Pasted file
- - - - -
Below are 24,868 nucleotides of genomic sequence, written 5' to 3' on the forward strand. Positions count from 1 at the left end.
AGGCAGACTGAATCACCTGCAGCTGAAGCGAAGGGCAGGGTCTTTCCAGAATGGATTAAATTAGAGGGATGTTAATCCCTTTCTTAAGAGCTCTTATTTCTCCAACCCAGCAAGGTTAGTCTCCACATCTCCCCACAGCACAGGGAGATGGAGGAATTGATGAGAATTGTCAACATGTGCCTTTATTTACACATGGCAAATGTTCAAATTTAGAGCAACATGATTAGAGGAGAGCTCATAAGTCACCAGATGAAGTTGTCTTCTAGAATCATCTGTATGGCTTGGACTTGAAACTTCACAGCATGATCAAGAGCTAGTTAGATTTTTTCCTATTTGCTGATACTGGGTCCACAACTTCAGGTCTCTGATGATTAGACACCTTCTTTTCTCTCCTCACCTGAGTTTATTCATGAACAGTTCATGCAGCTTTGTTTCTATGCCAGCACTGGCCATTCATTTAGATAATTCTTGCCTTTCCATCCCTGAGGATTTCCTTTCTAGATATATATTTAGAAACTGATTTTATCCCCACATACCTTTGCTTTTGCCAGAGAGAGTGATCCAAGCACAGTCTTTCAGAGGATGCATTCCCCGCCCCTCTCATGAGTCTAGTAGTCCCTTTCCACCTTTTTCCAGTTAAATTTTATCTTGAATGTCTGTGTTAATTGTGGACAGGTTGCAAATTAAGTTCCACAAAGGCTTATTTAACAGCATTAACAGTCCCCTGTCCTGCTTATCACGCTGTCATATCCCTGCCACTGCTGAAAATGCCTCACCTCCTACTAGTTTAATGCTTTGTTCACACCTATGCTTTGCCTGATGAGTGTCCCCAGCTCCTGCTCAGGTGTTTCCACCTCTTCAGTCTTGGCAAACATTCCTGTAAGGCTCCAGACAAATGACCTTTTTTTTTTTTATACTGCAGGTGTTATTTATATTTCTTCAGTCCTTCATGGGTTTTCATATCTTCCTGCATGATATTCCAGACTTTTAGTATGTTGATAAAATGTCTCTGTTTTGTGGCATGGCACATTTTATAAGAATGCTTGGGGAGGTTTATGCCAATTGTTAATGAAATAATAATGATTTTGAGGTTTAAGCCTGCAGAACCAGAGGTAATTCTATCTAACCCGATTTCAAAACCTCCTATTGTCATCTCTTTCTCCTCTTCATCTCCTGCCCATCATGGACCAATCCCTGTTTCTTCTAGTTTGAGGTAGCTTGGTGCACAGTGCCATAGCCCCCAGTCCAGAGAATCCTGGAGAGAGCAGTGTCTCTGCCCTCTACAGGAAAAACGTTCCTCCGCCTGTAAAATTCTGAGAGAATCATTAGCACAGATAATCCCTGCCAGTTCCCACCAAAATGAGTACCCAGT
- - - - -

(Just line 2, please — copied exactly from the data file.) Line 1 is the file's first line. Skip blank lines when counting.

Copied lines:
AGGCAGACTGAATCACCTGCAGCTGAAGCGAAGGGCAGGGTCTTTCCAGAATGGATTAAATTAGAGGGATGTTAATCCCTTTCTTAAGAGCTCTTATTTCTCCAACCCAGCAAGGTTAGTCTCCACATCTCCCCACAGCACAGGGAGATGGAGGAATTGATGAGAATTGTCAACATGTGCCTTTATTTACACATGGCAAATGTTCAAATTTAGAGCAACATGATTAGAGGAGAGCTCATAAGTCACCAGATGAAGTTGTCTTCTAGAATCATCTGTATGGCTTGGACTTGAAACTTCACAGCATGATCAAGAGCTAGTTAGATTTTTTCCTATTTGCTGATACTGGGTCCACAACTTCAGGTCTCTGATGATTAGACACCTTCTTTTCTCTCCTCACCTGAGTTTATTCATGAACAGTTCATGCAGCTTTGTTTCTATGCCAGCACTGGCCATTCATTTAGATAATTCTTGCCTTTCCATCCCTGAGGATTTCCTTTCTAGATATATATTTAGAAACTGATTTTATCCCCACATACCTTTGCTTTTGCCAGAGAGAGTGATCCAAGCACAGTCTTTCAGAGGATGCATTCCCCGCCCCTCTCATGAGTCTAGTAGTCCCTTTCCACCTTTTTCCAGTTAAATTTTATCTTGAATGTCTGTGTTAATTGTGGACAGGTTGCAAATTAAGTTCCACAAAGGCTTATTTAACAGCATTAACAGTCCCCTGTCCTGCTTATCACGCTGTCATATCCCTGCCACTGCTGAAAATGCCTCACCTCCTACTAGTTTAATGCTTTGTTCACACCTATGCTTTGCCTGATGAGTGTCCCCAGCTCCTGCTCAGGTGTTTCCACCTCTTCAGTCTTGGCAAACATTCCTGTAAGGCTCCAGACAAATGACCTTTTTTTTTTTTATACTGCAGGTGTTATTTATATTTCTTCAGTCCTTCATGGGTTTTCATATCTTCCTGCATGATATTCCAGACTTTTAGTATGTTGATAAAATGTCTCTGTTTTGTGGCATGGCACATTTTATAAGAATGCTTGGGGAGGTTTATGCCAATTGTTAATGAAATAATAATGATTTTGAGGTTTAAGCCTGCAGAACCAGAGGTAATTCTATCTAACCCGATTTCAAAACCTCCTATTGTCATCTCTTTCTCCTCTTCATCTCCTGCCCATCATGGACCAATCCCTGTTTCTTCTAGTTTGAGGTAGCTTGGTGCACAGTGCCATAGCCCCCAGTCCAGAGAATCCTGGAGAGAGCAGTGTCTCTGCCCTCTACAGGAAAAACGTTCCTCCGCCTGTAAAATTCTGAGAGAATCATTAGCACAGATAATCCCTGCCAGTTCCCACCAAAATGAGTACCCAGT